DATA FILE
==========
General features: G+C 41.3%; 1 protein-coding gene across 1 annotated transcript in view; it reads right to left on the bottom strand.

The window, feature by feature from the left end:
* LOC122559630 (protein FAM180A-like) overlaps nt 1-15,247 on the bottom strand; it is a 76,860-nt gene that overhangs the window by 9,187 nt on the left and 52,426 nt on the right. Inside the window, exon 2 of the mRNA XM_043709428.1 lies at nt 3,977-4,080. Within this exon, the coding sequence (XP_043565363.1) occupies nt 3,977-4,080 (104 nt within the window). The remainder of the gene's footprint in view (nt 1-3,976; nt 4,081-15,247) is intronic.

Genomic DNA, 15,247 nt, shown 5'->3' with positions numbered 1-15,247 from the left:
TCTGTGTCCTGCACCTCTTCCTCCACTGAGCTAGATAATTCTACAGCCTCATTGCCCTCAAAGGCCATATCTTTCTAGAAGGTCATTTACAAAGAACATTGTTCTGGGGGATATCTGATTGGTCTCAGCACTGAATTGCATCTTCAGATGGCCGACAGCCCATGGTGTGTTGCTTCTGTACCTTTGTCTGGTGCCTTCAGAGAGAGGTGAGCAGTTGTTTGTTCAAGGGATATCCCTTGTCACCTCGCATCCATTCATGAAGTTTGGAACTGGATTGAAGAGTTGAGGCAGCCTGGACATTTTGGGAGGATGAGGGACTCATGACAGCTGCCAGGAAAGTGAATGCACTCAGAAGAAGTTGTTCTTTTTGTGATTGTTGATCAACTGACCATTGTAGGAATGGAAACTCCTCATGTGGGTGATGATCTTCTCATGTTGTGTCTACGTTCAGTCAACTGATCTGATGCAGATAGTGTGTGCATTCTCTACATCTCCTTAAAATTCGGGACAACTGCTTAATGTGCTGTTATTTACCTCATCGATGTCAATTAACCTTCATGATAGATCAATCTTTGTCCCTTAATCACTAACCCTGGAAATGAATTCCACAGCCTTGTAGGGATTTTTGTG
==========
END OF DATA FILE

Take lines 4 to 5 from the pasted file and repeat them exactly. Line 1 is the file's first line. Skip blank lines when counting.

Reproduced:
Genomic DNA, 15,247 nt, shown 5'->3' with positions numbered 1-15,247 from the left:
TCTGTGTCCTGCACCTCTTCCTCCACTGAGCTAGATAATTCTACAGCCTCATTGCCCTCAAAGGCCATATCTTTCTAGAAGGTCATTTACAAAGAACATTGTTCTGGGGGATATCTGATTGGTCTCAGCACTGAATTGCATCTTCAGATGGCCGACAGCCCATGGTGTGTTGCTTCTGTACCTTTGTCTGGTGCCTTCAGAGAGAGGTGAGCAGTTGTTTGTTCAAGGGATATCCCTTGTCACCTCGCATCCATTCATGAAGTTTGGAACTGGATTGAAGAGTTGAGGCAGCCTGGACATTTTGGGAGGATGAGGGACTCATGACAGCTGCCAGGAAAGTGAATGCACTCAGAAGAAGTTGTTCTTTTTGTGATTGTTGATCAACTGACCATTGTAGGAATGGAAACTCCTCATGTGGGTGATGATCTTCTCATGTTGTGTCTACGTTCAGTCAACTGATCTGATGCAGATAGTGTGTGCATTCTCTACATCTCCTTAAAATTCGGGACAACTGCTTAATGTGCTGTTATTTACCTCATCGATGTCAATTAACCTTCATGATAGATCAATCTTTGTCCCTTAATCACTAACCCTGGAAATGAATTCCACAGCCTTGTAGGGATTTTTGTG